Detection and treatment initiation for depression and alcohol use disorders: facility-based cross-sectional studies in five low-income and middle-income country districts

Sujit D. Rathod*, Tessa Roberts, Girmay Medhin, Vaibhav Murhar, Sandesh Samudre, Nagendra P. Luitel, One Selohilwe, Joshua Ssebunnya, Mark J. D. Jordans, Arvin Bhana, Inge Petersen, Fred Kigozi, Juliet Nakku, Crick Lund, Abebaw Fekadu, Rahul Shidhaye

*Corresponding author for this work

Research output: Contribution to journalArticleAcademicpeer-review

19 Citations (Web of Science)

Abstract

Objectives To estimate the proportion of adult primary care outpatients who are clinically detected and initiate treatment for depression and alcohol use disorder (AUD) in low-income and middle-income country (LMIC) settings.

Design Five cross-sectional studies.

Setting Adult outpatient services in 36 primary healthcare facilities in Sodo District, Ethiopia (9 facilities); Sehore District, India (3); Chitwan District, Nepal (8); Dr Kenneth Kaunda District, South Africa (3); and Kamuli District, Uganda (13).

Participants Between 760 and 1893 adults were screened in each district. Across five districts, between 4.2% and 20.1% screened positive for depression and between 1.2% and 16.4% screened positive for AUD. 96% of screen-positive participants provided details about their clinical consultations that day.

Primary outcomes Detection of depression, treatment initiation for depression, detection of AUD and treatment initiation for AUD.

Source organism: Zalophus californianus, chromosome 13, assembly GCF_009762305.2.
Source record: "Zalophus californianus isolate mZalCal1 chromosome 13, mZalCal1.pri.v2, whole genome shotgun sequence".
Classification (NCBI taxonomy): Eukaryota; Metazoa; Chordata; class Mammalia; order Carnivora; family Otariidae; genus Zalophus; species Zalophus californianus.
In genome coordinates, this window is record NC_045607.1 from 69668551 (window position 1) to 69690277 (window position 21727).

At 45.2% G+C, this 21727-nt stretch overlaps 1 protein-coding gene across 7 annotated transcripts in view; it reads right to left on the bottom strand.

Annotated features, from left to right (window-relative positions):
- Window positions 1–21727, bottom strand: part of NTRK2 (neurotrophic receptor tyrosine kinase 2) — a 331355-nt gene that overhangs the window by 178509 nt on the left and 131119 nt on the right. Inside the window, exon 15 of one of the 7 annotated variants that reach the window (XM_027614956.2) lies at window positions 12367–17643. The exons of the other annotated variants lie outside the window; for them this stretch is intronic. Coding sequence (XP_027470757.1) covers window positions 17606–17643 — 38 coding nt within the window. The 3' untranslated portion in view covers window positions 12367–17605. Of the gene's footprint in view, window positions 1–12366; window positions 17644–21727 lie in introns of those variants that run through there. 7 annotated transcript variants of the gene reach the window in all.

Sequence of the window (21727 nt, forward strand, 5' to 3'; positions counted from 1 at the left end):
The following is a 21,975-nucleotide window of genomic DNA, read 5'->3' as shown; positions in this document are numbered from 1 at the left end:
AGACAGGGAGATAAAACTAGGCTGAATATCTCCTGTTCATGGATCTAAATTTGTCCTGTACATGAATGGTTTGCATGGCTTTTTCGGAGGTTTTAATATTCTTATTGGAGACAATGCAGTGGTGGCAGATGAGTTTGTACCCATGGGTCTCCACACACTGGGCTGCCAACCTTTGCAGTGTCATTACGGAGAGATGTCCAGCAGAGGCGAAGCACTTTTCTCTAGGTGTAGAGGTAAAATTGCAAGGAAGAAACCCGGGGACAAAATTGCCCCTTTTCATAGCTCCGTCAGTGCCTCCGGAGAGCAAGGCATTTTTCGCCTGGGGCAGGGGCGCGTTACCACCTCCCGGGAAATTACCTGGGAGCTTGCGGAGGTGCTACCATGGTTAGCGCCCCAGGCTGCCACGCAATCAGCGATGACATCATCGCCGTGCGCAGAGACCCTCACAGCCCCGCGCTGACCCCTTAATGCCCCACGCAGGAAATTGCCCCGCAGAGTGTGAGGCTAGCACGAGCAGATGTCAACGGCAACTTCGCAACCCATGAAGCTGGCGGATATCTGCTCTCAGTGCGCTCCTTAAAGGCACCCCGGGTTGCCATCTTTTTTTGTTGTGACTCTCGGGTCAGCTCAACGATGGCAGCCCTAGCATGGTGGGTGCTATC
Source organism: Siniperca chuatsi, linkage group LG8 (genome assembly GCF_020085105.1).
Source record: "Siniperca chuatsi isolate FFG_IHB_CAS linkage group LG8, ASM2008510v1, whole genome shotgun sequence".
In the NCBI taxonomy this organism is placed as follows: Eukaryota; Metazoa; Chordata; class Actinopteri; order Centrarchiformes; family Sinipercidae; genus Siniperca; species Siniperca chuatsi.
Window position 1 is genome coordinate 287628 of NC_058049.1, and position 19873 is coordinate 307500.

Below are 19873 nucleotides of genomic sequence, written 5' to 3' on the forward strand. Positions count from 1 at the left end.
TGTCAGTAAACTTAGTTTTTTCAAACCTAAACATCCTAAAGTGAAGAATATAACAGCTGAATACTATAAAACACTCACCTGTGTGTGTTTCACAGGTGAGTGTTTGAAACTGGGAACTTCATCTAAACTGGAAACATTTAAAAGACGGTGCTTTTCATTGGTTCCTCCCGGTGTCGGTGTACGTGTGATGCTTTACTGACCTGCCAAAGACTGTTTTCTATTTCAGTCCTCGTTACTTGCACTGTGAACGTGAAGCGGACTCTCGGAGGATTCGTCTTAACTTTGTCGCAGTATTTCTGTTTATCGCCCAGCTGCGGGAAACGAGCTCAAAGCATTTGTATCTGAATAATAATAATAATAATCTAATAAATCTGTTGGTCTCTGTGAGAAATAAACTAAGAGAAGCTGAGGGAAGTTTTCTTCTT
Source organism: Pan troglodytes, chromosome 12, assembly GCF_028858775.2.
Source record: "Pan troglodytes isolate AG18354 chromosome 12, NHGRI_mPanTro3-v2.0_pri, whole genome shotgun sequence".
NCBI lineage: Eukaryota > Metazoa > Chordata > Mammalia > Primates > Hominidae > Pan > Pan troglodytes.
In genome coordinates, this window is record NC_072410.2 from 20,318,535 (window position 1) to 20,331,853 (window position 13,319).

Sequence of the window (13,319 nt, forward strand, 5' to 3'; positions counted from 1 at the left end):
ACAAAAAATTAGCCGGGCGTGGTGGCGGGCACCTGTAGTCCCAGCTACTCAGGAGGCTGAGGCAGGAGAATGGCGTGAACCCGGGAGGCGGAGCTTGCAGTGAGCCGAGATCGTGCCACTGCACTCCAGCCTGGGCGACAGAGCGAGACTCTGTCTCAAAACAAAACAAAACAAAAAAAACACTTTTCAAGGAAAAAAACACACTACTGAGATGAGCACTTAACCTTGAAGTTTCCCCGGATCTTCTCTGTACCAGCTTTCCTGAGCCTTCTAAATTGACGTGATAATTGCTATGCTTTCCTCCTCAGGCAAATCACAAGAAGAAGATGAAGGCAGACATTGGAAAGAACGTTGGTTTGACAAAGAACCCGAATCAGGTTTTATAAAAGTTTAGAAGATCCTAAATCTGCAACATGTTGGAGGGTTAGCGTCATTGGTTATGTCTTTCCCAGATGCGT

Results Among depression screen-positive participants, clinical detection of depression ranged from 0% in India to 11.7% in Nepal. Small proportions of screen-positive participants received treatment (0% in Ethiopia, India and South Africa to 4.2% in Uganda). Among AUD screen-positive participants, clinical detection of AUD ranged from 0% in Ethiopia and India to 7.8% in Nepal. Treatment was 0% in all countries aside Nepal, where it was 2.2%.

Conclusions The findings of this study suggest large detection and treatment gaps for adult primary care patients, which are likely contributors to the population-level mental health treatment gap in LMIC. Primary care facilities remain unfulfilled intervention points for reducing the population-level burden of disease in LMIC.

Original languageEnglish
Article number023421
Number of pages10
JournalBMJ Open
Volume8
Issue number10
DOIs
Publication statusPublished - Oct 2018

Keywords

  • HEALTH-CARE PLAN
  • INTEGRATING MENTAL-HEALTH
  • SOUTH-AFRICA
  • RECOGNITION
  • CLINICIAN
  • VALIDITY

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